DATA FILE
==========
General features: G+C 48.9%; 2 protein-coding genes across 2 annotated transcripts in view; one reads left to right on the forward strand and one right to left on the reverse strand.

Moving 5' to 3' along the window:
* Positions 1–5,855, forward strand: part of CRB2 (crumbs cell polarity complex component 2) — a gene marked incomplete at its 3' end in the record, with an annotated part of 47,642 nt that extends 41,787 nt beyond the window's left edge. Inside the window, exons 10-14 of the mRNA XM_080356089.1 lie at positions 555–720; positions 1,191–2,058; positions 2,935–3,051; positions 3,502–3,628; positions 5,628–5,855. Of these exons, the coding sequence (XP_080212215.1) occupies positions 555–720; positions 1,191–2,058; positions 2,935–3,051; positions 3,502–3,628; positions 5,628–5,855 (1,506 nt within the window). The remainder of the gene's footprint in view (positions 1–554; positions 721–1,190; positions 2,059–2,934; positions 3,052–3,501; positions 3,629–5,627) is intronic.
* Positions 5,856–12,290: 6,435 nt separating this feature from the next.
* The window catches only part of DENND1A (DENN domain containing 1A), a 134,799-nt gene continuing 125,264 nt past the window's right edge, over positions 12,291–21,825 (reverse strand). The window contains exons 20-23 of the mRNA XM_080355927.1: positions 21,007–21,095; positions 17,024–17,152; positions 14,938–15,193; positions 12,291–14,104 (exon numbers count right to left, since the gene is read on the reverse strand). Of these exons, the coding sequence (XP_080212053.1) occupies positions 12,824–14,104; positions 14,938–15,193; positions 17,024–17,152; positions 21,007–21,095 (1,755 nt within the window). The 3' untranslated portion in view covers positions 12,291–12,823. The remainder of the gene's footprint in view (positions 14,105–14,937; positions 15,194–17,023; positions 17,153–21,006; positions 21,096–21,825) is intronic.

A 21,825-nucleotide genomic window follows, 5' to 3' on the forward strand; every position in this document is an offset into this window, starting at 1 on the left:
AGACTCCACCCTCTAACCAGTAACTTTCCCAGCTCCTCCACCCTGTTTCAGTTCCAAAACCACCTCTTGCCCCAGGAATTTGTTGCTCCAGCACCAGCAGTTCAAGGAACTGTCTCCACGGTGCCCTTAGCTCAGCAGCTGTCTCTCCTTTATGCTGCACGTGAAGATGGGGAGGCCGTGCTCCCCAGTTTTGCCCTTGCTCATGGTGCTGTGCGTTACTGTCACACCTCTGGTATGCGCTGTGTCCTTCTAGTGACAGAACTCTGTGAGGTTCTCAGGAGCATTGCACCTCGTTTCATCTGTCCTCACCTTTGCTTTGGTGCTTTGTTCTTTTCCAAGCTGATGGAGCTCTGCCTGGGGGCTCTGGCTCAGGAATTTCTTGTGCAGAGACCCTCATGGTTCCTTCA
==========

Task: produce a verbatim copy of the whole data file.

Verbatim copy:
General features: G+C 48.9%; 2 protein-coding genes across 2 annotated transcripts in view; one reads left to right on the forward strand and one right to left on the reverse strand.

Moving 5' to 3' along the window:
* Positions 1–5,855, forward strand: part of CRB2 (crumbs cell polarity complex component 2) — a gene marked incomplete at its 3' end in the record, with an annotated part of 47,642 nt that extends 41,787 nt beyond the window's left edge. Inside the window, exons 10-14 of the mRNA XM_080356089.1 lie at positions 555–720; positions 1,191–2,058; positions 2,935–3,051; positions 3,502–3,628; positions 5,628–5,855. Of these exons, the coding sequence (XP_080212215.1) occupies positions 555–720; positions 1,191–2,058; positions 2,935–3,051; positions 3,502–3,628; positions 5,628–5,855 (1,506 nt within the window). The remainder of the gene's footprint in view (positions 1–554; positions 721–1,190; positions 2,059–2,934; positions 3,052–3,501; positions 3,629–5,627) is intronic.
* Positions 5,856–12,290: 6,435 nt separating this feature from the next.
* The window catches only part of DENND1A (DENN domain containing 1A), a 134,799-nt gene continuing 125,264 nt past the window's right edge, over positions 12,291–21,825 (reverse strand). The window contains exons 20-23 of the mRNA XM_080355927.1: positions 21,007–21,095; positions 17,024–17,152; positions 14,938–15,193; positions 12,291–14,104 (exon numbers count right to left, since the gene is read on the reverse strand). Of these exons, the coding sequence (XP_080212053.1) occupies positions 12,824–14,104; positions 14,938–15,193; positions 17,024–17,152; positions 21,007–21,095 (1,755 nt within the window). The 3' untranslated portion in view covers positions 12,291–12,823. The remainder of the gene's footprint in view (positions 14,105–14,937; positions 15,194–17,023; positions 17,153–21,006; positions 21,096–21,825) is intronic.

A 21,825-nucleotide genomic window follows, 5' to 3' on the forward strand; every position in this document is an offset into this window, starting at 1 on the left:
AGACTCCACCCTCTAACCAGTAACTTTCCCAGCTCCTCCACCCTGTTTCAGTTCCAAAACCACCTCTTGCCCCAGGAATTTGTTGCTCCAGCACCAGCAGTTCAAGGAACTGTCTCCACGGTGCCCTTAGCTCAGCAGCTGTCTCTCCTTTATGCTGCACGTGAAGATGGGGAGGCCGTGCTCCCCAGTTTTGCCCTTGCTCATGGTGCTGTGCGTTACTGTCACACCTCTGGTATGCGCTGTGTCCTTCTAGTGACAGAACTCTGTGAGGTTCTCAGGAGCATTGCACCTCGTTTCATCTGTCCTCACCTTTGCTTTGGTGCTTTGTTCTTTTCCAAGCTGATGGAGCTCTGCCTGGGGGCTCTGGCTCAGGAATTTCTTGTGCAGAGACCCTCATGGTTCCTTCA